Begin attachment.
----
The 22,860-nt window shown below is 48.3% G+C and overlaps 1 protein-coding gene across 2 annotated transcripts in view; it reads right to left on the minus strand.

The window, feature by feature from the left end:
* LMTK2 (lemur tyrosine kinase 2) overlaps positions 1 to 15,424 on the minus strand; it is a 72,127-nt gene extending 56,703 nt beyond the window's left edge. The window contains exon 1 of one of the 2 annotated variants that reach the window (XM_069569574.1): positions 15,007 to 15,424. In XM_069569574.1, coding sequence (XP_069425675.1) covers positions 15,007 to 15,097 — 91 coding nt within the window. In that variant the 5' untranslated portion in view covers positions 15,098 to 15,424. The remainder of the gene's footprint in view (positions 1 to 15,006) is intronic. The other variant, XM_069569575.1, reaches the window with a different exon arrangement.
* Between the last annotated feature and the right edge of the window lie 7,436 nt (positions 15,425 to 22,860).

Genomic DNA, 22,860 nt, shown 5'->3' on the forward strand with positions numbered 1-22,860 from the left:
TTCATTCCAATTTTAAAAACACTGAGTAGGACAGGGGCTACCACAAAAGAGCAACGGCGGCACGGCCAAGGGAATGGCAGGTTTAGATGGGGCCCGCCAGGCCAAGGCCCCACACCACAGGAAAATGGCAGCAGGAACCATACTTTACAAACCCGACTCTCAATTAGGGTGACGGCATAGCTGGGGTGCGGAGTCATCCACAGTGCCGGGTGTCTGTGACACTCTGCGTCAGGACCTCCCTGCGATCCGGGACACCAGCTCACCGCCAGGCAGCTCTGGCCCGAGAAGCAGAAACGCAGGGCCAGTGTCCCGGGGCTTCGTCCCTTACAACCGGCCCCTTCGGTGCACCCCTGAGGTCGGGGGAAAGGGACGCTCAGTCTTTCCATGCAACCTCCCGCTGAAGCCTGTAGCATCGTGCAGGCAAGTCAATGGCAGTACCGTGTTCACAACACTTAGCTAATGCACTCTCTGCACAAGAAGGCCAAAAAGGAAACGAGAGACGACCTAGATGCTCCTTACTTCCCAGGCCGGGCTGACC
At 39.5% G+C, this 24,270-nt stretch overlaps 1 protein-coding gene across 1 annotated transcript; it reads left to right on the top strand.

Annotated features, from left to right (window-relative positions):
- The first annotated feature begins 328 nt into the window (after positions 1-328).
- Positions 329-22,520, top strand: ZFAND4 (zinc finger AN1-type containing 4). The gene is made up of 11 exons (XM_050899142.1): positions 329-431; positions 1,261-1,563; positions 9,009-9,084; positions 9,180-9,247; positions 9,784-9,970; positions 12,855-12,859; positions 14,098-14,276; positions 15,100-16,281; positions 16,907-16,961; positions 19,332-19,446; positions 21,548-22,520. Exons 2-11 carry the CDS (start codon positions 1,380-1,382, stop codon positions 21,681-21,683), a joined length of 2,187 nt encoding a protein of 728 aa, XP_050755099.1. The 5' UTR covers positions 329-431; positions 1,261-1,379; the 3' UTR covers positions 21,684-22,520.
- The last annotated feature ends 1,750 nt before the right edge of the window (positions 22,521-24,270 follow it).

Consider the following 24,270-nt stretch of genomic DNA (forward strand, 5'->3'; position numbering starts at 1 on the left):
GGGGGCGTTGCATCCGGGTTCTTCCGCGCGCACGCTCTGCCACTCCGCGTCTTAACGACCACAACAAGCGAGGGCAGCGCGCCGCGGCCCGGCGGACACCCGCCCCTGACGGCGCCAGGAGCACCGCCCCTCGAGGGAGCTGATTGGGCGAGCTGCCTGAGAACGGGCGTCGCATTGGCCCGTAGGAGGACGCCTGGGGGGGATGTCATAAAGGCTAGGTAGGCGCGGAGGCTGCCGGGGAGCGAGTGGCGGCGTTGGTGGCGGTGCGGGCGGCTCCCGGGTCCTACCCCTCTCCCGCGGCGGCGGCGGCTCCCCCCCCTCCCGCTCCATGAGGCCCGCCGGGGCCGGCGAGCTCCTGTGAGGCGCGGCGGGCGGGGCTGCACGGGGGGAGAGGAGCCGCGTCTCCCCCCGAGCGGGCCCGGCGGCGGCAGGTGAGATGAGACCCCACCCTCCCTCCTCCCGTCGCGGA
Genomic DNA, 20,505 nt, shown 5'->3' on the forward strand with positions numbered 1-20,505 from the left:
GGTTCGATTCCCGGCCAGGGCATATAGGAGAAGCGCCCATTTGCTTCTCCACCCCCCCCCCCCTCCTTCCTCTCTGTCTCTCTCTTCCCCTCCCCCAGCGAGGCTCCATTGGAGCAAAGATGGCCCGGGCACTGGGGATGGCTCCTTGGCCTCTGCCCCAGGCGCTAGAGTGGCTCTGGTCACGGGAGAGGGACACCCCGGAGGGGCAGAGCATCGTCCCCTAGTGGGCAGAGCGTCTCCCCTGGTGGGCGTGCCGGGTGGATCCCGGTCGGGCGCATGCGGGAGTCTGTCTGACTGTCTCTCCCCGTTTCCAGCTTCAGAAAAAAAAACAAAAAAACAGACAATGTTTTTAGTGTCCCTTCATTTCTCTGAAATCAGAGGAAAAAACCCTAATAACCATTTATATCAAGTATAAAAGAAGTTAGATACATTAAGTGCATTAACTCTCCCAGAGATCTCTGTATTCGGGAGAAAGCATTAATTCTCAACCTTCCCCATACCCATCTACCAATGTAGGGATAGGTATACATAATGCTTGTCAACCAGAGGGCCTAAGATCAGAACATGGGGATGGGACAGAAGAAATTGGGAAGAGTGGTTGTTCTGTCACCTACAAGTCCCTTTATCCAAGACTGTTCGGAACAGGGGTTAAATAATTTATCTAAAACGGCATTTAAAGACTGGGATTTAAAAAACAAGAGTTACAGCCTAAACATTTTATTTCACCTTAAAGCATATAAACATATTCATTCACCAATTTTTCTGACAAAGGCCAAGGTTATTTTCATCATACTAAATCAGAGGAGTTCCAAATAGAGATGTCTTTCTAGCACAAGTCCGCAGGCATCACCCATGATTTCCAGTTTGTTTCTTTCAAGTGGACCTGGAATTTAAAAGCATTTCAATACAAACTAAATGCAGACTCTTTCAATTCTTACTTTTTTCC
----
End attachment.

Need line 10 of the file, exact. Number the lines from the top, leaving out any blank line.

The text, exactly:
- Positions 329-22,520, top strand: ZFAND4 (zinc finger AN1-type containing 4). The gene is made up of 11 exons (XM_050899142.1): positions 329-431; positions 1,261-1,563; positions 9,009-9,084; positions 9,180-9,247; positions 9,784-9,970; positions 12,855-12,859; positions 14,098-14,276; positions 15,100-16,281; positions 16,907-16,961; positions 19,332-19,446; positions 21,548-22,520. Exons 2-11 carry the CDS (start codon positions 1,380-1,382, stop codon positions 21,681-21,683), a joined length of 2,187 nt encoding a protein of 728 aa, XP_050755099.1. The 5' UTR covers positions 329-431; positions 1,261-1,379; the 3' UTR covers positions 21,684-22,520.